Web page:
I reach Weary Pond a little before 3 pm and paddle off 20 minutes later. I’ll be fishing by myself this afternoon. I’m immediately taken by the sense of isolation, quiet surroundings enhanced by a multitude of chirping crickets, and lack of visual “pollution” caused by multi-colored shore houses, boats, and docks. This setting is entirely to my liking! I’m also the only one on the water, which is always a nice bonus in my book. The weather is pleasant too: warm (75°F), sticky, and mostly overcast with a light southwestern breeze. I take no chances and pile up several boulders in the front of the canoe as counterweight and to provide boat control in the wind. I begin by fishing the shallow and vegetated inlet area at the southern end of the pond using a buzzbait and 5” soft pink stickbait. A fish sucks in the stickbait on the second cast but drops the lure. I hook and land my first largemouth bass ten minutes later. Great, the scaly denizens of the pond are active this afternoon. I let the breeze push me downwind along the eastern shore. I hit all the bass-holding structure I come across: overhanging tree branches, patches of aquatic vegetation, sunken wood, boulders. The action is steady over the next hour or so, yielding another three largemouth bass measuring 11”-14”. I also hook but miss over half dozen more bass, all of which fall within that same size range.

 

That's the general size of the largemouth bass I caught this afternoon. The fish were numerous but on the small side.

That’s the general size of the largemouth bass I caught this afternoon. The fish were numerous but on the small side.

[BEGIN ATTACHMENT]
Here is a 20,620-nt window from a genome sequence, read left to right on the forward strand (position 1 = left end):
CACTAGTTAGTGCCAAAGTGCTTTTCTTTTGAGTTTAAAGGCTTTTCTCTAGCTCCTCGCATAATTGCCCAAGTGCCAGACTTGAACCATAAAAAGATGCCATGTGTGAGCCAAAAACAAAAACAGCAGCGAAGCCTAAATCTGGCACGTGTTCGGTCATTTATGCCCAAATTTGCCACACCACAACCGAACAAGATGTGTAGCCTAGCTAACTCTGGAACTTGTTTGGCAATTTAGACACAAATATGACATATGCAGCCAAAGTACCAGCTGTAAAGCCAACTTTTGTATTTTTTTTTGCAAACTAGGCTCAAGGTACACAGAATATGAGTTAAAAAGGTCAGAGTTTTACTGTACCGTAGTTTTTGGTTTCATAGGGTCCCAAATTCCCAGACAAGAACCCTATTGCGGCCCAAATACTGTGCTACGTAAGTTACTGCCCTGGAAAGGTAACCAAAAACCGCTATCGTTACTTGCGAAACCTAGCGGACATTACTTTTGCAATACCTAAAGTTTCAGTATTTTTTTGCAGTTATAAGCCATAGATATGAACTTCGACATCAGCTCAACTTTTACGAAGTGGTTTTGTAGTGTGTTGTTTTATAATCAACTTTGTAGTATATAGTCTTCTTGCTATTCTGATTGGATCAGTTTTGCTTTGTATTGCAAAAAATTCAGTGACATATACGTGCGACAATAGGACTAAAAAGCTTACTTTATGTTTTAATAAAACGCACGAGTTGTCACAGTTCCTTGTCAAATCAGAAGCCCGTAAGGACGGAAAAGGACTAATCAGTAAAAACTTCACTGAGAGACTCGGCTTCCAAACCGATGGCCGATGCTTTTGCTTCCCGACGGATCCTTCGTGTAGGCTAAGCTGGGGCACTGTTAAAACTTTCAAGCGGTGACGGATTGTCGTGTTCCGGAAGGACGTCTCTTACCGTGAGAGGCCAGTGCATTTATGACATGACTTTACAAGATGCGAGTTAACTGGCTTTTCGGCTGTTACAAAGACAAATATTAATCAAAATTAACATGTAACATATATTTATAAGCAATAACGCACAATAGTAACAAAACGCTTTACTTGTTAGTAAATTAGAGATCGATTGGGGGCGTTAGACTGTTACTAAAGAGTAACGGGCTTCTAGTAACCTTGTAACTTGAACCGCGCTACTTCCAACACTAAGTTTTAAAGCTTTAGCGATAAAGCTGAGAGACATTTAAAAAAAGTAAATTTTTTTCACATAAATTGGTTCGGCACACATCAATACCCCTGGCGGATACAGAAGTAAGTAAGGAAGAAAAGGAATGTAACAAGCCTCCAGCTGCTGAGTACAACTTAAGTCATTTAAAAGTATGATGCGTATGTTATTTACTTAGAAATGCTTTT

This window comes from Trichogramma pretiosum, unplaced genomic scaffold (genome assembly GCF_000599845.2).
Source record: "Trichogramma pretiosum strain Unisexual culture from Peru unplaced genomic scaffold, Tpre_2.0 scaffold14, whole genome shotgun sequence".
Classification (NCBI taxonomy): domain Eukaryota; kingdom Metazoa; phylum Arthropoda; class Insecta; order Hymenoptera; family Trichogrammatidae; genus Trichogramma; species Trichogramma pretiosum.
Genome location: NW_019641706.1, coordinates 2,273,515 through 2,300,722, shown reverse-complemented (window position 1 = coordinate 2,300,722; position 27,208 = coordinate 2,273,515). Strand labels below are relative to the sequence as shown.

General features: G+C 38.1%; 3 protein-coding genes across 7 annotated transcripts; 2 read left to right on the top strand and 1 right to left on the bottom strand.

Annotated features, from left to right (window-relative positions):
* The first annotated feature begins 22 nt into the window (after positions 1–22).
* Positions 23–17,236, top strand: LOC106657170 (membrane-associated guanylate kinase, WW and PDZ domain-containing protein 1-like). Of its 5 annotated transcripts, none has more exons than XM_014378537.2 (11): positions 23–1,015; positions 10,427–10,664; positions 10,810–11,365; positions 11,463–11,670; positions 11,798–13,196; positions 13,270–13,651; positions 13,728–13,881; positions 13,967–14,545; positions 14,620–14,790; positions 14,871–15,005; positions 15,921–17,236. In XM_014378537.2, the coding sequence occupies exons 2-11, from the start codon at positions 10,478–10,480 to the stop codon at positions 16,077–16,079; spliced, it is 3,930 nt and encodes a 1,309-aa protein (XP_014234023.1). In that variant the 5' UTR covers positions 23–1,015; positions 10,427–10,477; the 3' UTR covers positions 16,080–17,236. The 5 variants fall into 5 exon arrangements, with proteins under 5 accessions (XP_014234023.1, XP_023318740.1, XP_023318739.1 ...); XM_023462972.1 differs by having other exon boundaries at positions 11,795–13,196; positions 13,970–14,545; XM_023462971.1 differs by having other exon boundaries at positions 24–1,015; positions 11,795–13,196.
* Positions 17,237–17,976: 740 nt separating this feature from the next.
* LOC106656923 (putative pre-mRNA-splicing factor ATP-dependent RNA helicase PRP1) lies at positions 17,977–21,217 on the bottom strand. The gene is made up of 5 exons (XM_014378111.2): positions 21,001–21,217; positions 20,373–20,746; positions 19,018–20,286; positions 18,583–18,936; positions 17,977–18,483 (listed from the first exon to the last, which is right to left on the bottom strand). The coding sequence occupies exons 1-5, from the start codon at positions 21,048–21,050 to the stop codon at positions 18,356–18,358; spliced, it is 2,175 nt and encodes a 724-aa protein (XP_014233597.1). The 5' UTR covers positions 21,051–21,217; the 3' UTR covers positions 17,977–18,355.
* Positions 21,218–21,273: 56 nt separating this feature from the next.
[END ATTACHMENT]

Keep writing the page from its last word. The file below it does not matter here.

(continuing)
I have fished my way almost to the other end of Weary Pond by the outlet. I’m really enjoying my time on this water and would like to stay for the evening bite. Unfortunately, I have to turn around and head back home to attend a family function. I tie a floating Rapalla to my line and slowly paddle upwind right up against the shoreline towards the put-in location. I like this trolling tactic when fishing from my canoe. Since I have no motor and have to paddle back anyway, I may as well keep a lure in the water as long as possible and catch more fish! And the approach works: I hook and land two more small largemouths. I also notice a brown moth-like bug fluttering right over the water surface 40 ft in front of the canoe, and a hungry bass underneath trying to grab it for a snack! The bass makes three attempts but misses. I toss the stickbait right on top of the fish and feel immediate tension as it grabs the lure and swims away. I set the hook and fight the fish for 10 seconds before it unhooks. I just LOVE this kind of sight fishing!

 

Weary Pond is a hidden jewel, and I highly recommend checking it out. Although one may not catch monster fish, the largemouth bass population appears robust and the fish are willing biters. The surroundings are quite pleasing and you will most likely have the pond all to yourself.

 

The results: I caught 6 largemouth bass (largest =14”) and missed over half a dozen other fish in one and a half hours of delightful fishing.

 

Was the information in this blog useful? I invite you to share your thoughts and opinions. Also, feel free to discuss your fishing experiences at this location.